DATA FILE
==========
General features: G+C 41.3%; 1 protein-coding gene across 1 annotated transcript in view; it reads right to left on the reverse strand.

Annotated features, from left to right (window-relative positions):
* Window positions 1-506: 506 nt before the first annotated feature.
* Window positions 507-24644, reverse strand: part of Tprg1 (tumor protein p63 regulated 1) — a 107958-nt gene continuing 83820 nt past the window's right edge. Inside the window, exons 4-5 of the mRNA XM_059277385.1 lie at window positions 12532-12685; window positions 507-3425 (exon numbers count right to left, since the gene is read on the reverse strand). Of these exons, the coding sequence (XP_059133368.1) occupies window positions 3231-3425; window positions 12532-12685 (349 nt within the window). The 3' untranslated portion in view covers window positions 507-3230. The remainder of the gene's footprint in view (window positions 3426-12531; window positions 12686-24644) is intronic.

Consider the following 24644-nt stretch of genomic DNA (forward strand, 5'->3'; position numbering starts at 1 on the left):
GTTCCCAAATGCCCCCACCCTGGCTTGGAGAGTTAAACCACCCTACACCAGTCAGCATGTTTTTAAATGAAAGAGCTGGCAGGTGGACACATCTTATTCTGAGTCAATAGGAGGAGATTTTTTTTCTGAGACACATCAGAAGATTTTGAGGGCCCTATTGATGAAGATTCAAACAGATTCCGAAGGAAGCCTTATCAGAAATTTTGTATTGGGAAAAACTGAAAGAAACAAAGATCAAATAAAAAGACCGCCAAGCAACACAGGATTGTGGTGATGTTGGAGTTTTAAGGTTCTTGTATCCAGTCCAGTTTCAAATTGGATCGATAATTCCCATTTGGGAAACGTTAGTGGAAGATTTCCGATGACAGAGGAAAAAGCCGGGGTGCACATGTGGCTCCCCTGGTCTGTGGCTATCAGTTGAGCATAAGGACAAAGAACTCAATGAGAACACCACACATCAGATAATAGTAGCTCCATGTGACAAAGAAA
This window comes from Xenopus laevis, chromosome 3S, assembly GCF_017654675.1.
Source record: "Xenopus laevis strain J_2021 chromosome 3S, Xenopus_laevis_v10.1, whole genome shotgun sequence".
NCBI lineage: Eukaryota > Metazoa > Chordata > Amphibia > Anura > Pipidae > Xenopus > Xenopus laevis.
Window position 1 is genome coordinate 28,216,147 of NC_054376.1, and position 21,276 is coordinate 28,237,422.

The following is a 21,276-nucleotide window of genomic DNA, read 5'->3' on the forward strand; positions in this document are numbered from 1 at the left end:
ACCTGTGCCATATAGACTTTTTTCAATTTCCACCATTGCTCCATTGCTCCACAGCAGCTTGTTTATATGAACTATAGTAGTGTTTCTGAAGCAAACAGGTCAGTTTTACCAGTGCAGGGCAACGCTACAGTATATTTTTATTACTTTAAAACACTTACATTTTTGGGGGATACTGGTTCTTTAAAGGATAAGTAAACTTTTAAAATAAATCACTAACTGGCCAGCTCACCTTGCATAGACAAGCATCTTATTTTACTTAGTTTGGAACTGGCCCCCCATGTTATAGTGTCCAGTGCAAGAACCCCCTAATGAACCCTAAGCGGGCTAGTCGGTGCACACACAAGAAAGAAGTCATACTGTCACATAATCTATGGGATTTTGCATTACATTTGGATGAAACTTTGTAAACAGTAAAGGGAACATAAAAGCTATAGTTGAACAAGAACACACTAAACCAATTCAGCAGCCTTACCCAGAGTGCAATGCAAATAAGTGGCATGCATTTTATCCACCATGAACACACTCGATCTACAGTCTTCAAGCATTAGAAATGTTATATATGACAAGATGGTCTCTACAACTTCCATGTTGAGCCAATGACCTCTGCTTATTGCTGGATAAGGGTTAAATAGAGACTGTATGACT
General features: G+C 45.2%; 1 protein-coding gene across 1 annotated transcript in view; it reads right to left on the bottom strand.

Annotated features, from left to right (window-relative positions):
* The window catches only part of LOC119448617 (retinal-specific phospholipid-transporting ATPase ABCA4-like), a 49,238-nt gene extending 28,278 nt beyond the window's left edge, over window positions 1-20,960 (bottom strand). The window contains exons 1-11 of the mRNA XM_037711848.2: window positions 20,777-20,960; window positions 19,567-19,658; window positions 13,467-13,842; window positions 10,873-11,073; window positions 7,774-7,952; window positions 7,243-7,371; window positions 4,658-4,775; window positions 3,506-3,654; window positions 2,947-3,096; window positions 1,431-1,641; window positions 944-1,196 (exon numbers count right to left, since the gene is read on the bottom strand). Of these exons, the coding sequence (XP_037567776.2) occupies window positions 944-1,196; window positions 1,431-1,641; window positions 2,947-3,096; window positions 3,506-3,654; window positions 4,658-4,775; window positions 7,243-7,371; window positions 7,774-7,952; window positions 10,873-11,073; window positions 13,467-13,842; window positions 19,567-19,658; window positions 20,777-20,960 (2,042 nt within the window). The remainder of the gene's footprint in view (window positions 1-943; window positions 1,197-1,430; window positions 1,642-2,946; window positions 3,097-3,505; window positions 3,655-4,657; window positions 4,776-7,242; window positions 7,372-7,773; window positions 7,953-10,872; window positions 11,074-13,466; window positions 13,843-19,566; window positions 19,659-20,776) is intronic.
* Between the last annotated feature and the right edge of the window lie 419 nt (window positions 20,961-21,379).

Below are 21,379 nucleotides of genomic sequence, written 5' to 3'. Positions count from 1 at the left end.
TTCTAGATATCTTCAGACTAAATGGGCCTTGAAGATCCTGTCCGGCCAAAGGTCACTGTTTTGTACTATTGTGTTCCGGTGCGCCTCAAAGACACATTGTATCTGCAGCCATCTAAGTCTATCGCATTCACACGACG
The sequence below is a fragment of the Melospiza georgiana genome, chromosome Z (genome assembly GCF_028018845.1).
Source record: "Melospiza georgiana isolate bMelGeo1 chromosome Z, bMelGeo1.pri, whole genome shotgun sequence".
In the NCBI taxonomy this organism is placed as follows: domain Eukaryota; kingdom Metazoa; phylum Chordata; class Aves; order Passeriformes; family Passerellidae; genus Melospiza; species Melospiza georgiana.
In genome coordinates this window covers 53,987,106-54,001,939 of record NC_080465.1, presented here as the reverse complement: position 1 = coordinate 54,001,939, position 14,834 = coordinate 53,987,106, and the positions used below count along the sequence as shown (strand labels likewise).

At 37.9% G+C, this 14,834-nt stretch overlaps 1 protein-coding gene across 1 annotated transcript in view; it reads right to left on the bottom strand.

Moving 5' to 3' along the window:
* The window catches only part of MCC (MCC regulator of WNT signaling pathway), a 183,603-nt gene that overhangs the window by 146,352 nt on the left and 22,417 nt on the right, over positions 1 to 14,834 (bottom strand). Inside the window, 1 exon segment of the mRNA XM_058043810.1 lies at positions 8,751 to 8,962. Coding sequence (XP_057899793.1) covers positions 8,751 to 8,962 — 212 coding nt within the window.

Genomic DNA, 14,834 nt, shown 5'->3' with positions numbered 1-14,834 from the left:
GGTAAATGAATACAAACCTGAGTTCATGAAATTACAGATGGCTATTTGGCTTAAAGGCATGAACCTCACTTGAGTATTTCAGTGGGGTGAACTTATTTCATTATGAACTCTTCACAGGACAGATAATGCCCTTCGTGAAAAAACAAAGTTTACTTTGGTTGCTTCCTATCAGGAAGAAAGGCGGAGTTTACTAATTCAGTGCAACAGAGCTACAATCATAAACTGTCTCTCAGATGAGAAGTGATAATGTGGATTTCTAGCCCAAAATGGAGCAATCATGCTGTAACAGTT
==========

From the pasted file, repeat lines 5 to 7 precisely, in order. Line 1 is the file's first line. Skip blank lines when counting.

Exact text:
Consider the following 24644-nt stretch of genomic DNA (forward strand, 5'->3'; position numbering starts at 1 on the left):
GTTCCCAAATGCCCCCACCCTGGCTTGGAGAGTTAAACCACCCTACACCAGTCAGCATGTTTTTAAATGAAAGAGCTGGCAGGTGGACACATCTTATTCTGAGTCAATAGGAGGAGATTTTTTTTCTGAGACACATCAGAAGATTTTGAGGGCCCTATTGATGAAGATTCAAACAGATTCCGAAGGAAGCCTTATCAGAAATTTTGTATTGGGAAAAACTGAAAGAAACAAAGATCAAATAAAAAGACCGCCAAGCAACACAGGATTGTGGTGATGTTGGAGTTTTAAGGTTCTTGTATCCAGTCCAGTTTCAAATTGGATCGATAATTCCCATTTGGGAAACGTTAGTGGAAGATTTCCGATGACAGAGGAAAAAGCCGGGGTGCACATGTGGCTCCCCTGGTCTGTGGCTATCAGTTGAGCATAAGGACAAAGAACTCAATGAGAACACCACACATCAGATAATAGTAGCTCCATGTGACAAAGAAA
This window comes from Xenopus laevis, chromosome 3S, assembly GCF_017654675.1.